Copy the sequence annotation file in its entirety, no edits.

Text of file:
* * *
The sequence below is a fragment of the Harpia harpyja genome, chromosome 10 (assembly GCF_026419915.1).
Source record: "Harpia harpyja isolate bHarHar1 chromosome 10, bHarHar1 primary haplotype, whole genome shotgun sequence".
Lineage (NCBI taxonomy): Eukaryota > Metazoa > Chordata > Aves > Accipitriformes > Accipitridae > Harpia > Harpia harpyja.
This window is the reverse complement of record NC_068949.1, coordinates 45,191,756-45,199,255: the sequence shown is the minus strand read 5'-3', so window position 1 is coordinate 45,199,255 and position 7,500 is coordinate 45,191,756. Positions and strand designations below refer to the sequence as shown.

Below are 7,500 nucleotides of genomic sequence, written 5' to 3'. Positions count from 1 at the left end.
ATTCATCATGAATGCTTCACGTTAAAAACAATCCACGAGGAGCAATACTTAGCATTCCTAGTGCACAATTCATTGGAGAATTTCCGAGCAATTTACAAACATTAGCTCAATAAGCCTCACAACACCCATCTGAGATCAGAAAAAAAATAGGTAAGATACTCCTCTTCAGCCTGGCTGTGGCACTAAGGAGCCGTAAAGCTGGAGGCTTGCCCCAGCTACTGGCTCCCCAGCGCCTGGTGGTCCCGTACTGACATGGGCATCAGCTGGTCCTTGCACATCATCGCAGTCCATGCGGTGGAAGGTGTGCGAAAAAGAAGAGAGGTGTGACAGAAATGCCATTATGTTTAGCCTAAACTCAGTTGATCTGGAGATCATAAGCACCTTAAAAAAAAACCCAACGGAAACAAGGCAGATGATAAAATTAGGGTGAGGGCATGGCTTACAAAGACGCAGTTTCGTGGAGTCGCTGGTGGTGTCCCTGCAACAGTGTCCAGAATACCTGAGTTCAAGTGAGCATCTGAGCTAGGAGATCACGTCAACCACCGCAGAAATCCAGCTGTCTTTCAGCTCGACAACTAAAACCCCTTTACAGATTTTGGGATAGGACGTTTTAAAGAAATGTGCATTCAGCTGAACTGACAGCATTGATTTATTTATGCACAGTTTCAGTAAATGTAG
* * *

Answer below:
The sequence below is a fragment of the Harpia harpyja genome, chromosome 10 (assembly GCF_026419915.1).
Source record: "Harpia harpyja isolate bHarHar1 chromosome 10, bHarHar1 primary haplotype, whole genome shotgun sequence".
Lineage (NCBI taxonomy): Eukaryota > Metazoa > Chordata > Aves > Accipitriformes > Accipitridae > Harpia > Harpia harpyja.
This window is the reverse complement of record NC_068949.1, coordinates 45,191,756-45,199,255: the sequence shown is the minus strand read 5'-3', so window position 1 is coordinate 45,199,255 and position 7,500 is coordinate 45,191,756. Positions and strand designations below refer to the sequence as shown.

Below are 7,500 nucleotides of genomic sequence, written 5' to 3'. Positions count from 1 at the left end.
ATTCATCATGAATGCTTCACGTTAAAAACAATCCACGAGGAGCAATACTTAGCATTCCTAGTGCACAATTCATTGGAGAATTTCCGAGCAATTTACAAACATTAGCTCAATAAGCCTCACAACACCCATCTGAGATCAGAAAAAAAATAGGTAAGATACTCCTCTTCAGCCTGGCTGTGGCACTAAGGAGCCGTAAAGCTGGAGGCTTGCCCCAGCTACTGGCTCCCCAGCGCCTGGTGGTCCCGTACTGACATGGGCATCAGCTGGTCCTTGCACATCATCGCAGTCCATGCGGTGGAAGGTGTGCGAAAAAGAAGAGAGGTGTGACAGAAATGCCATTATGTTTAGCCTAAACTCAGTTGATCTGGAGATCATAAGCACCTTAAAAAAAAACCCAACGGAAACAAGGCAGATGATAAAATTAGGGTGAGGGCATGGCTTACAAAGACGCAGTTTCGTGGAGTCGCTGGTGGTGTCCCTGCAACAGTGTCCAGAATACCTGAGTTCAAGTGAGCATCTGAGCTAGGAGATCACGTCAACCACCGCAGAAATCCAGCTGTCTTTCAGCTCGACAACTAAAACCCCTTTACAGATTTTGGGATAGGACGTTTTAAAGAAATGTGCATTCAGCTGAACTGACAGCATTGATTTATTTATGCACAGTTTCAGTAAATGTAG